“The Attestation of Scripture,” by John Murray

“Scripture Speaks for Itself,” by John M. Frame

“The Biblical Idea of Inspiration,” by Benjamin Breckinridge Warfield

“Some Reflections upon Inspiration,” by Edward J. Young

“The Meaning of Inerrancy,” by Paul D. Feinberg

9781433548611mJohn MacArthur, ed. The Inerrant Word: Biblical, Historical, Theological, and Pastoral Perspectives. Wheaton, IL: Crossway, 2016.

Here is another fine collection of essays by a host of evangelicals defending inerrancy in light of challenges today. I believe I am right to assume that some of these essays are drawn from the 2015 Shepherds’ Conference on inerrancy. Again, read the entire book. Yet chapters you might want to start with include:

“The Power of the Word in the Present: Inerrancy and the Reformation,” by Carl R. Trueman

“How Did It Come to This? Modernism’s Challenges to Inerrancy,” by Stephen J. Nichols

“Rightly Dividing the Word of Truth: Inerrancy and Hermeneutics,” R. Albert Mohler Jr.

“The Holy Spirit and the Holy Scriptures: Inerrancy and Pneumatology,” Sinclair Ferguson

“Do We Have a Trustworthy Text? Inerrancy and Canonicity, Preservation, and Textual Criticism,” Michael Kruger

Matthew Barrett is Tutor of Systematic Theology and Church History at Oak Hill Theological College in London, as well as the founder and executive editor of Credo Magazine. Barrett is the author of numerous book reviews and articles in academic and popular journals and magazines. He is the author of several books, including Salvation by Grace: The Case for Effectual Calling and RegenerationOwen on the Christian Life: Living for the Glory of God in Christ (Theologians on the Christian Life)God’s Word Alone: The Authority of ScriptureCurrently he is the series editor of The 5 Solas Series with Zondervan. You can read more about Barrett at matthewmbarrett.com.

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New Studies in Biblical Theology Series: 55% off!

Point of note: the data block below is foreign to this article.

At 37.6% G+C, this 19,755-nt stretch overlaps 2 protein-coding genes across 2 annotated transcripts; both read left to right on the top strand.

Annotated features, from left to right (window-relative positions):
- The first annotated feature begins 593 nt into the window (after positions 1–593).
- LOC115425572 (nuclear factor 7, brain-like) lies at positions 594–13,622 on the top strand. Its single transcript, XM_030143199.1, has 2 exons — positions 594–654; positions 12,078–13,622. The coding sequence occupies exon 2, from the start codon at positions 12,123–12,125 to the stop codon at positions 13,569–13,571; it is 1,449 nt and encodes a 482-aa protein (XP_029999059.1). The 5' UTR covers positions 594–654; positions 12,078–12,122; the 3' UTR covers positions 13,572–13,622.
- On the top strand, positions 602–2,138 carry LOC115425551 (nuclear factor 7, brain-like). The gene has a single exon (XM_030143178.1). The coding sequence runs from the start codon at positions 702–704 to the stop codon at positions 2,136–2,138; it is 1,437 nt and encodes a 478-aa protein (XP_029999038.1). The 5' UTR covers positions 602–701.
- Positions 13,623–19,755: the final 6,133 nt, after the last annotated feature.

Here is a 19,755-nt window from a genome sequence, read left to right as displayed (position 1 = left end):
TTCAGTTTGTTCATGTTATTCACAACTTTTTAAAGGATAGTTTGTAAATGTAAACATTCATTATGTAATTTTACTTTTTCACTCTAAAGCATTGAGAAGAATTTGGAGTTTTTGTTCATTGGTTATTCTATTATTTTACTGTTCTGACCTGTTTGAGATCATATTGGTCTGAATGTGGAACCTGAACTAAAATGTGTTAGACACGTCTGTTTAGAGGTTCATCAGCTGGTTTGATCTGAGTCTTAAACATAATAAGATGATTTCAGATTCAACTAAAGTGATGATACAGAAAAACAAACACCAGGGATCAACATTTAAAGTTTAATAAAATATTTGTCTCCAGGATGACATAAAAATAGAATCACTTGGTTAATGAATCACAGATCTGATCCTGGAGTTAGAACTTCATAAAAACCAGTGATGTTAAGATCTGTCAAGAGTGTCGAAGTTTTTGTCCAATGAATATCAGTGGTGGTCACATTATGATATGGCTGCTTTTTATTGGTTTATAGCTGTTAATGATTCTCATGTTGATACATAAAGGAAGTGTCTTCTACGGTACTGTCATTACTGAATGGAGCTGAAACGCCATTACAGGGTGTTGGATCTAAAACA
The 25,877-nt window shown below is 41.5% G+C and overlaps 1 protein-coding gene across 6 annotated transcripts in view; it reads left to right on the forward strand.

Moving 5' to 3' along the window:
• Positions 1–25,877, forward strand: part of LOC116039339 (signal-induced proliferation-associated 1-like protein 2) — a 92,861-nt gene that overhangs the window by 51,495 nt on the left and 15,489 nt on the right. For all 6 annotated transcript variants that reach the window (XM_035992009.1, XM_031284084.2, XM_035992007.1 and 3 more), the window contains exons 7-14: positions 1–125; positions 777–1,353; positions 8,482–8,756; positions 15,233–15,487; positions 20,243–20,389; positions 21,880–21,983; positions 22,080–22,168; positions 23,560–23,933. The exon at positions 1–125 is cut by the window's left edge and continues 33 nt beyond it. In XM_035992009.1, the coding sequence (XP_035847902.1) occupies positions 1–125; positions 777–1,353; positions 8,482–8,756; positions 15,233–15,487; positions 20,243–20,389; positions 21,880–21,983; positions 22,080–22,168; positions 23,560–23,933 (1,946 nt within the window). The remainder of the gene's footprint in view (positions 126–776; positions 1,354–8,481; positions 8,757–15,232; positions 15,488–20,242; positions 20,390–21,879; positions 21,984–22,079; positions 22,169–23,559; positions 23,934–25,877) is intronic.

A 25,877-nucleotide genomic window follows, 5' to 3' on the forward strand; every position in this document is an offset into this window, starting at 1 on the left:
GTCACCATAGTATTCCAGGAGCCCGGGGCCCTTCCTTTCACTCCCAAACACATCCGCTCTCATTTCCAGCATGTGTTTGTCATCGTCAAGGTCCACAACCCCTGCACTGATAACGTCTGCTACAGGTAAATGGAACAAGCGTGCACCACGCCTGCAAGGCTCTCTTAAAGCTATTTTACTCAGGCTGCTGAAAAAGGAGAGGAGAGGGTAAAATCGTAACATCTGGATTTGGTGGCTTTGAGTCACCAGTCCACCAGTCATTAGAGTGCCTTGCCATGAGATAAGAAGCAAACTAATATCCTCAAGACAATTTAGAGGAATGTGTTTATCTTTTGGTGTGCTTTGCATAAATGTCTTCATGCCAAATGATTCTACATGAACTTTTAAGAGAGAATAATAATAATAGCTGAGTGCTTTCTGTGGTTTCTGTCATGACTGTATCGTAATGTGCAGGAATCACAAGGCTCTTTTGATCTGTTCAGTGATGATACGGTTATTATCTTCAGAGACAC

Posted by on May 26, 2016 in Announcement | No Comments
New Studies in Biblical Theology Series: 55% off!

9780830826001mWestminster Bookstore is having a BIG sale on the New Studies in Biblical Theology Series. The 39 volume set is being sold at 55% off!

Publisher’s Description

Addressing key issues in biblical theology, the works comprising New Studies in Biblical Theology are creative attempts to help Christians better understand their Bibles. The NSBT series is edited by D. A. Carson, aiming to simultaneously instruct and to edify, to interact with current scholarship and to point the way ahead.

New Studies in Biblical Theology volumes focus on three areas:

 

  • the nature and status of biblical theology, including its relationship to other disciplines
  • the articulation and exposition of the structure of thought from a particular biblical writer or text
  • the delineation of a biblical theme across the biblical corpus

While volume notes interact with the best of recent research, the text of each work avoids untransliterated Greek and Hebrew or too much specialist jargon. The volumes are written within the framework of confessional evangelicalism, but they also engage a variety of other relevant viewpoints and significant literature.